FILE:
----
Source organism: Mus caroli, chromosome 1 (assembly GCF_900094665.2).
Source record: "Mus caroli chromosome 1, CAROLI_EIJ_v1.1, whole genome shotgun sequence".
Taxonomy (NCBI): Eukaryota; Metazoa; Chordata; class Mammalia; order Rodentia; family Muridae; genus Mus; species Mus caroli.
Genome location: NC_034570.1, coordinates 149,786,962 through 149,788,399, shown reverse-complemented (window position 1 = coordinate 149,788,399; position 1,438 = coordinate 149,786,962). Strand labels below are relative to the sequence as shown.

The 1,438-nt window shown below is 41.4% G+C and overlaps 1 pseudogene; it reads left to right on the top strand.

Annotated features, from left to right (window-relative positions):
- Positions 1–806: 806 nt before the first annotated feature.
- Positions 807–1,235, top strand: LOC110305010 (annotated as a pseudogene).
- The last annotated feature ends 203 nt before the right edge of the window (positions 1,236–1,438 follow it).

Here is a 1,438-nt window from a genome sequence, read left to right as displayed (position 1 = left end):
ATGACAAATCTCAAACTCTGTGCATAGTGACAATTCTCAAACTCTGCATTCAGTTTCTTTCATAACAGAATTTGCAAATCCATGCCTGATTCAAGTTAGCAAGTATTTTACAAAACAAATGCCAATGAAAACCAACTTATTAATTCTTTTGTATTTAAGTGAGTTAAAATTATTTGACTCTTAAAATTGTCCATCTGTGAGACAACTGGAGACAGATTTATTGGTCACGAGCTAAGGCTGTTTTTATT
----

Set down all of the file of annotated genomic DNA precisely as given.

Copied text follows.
Source organism: Mus caroli, chromosome 1 (assembly GCF_900094665.2).
Source record: "Mus caroli chromosome 1, CAROLI_EIJ_v1.1, whole genome shotgun sequence".
Taxonomy (NCBI): Eukaryota; Metazoa; Chordata; class Mammalia; order Rodentia; family Muridae; genus Mus; species Mus caroli.
Genome location: NC_034570.1, coordinates 149,786,962 through 149,788,399, shown reverse-complemented (window position 1 = coordinate 149,788,399; position 1,438 = coordinate 149,786,962). Strand labels below are relative to the sequence as shown.

The 1,438-nt window shown below is 41.4% G+C and overlaps 1 pseudogene; it reads left to right on the top strand.

Annotated features, from left to right (window-relative positions):
- Positions 1–806: 806 nt before the first annotated feature.
- Positions 807–1,235, top strand: LOC110305010 (annotated as a pseudogene).
- The last annotated feature ends 203 nt before the right edge of the window (positions 1,236–1,438 follow it).

Here is a 1,438-nt window from a genome sequence, read left to right as displayed (position 1 = left end):
ATGACAAATCTCAAACTCTGTGCATAGTGACAATTCTCAAACTCTGCATTCAGTTTCTTTCATAACAGAATTTGCAAATCCATGCCTGATTCAAGTTAGCAAGTATTTTACAAAACAAATGCCAATGAAAACCAACTTATTAATTCTTTTGTATTTAAGTGAGTTAAAATTATTTGACTCTTAAAATTGTCCATCTGTGAGACAACTGGAGACAGATTTATTGGTCACGAGCTAAGGCTGTTTTTATT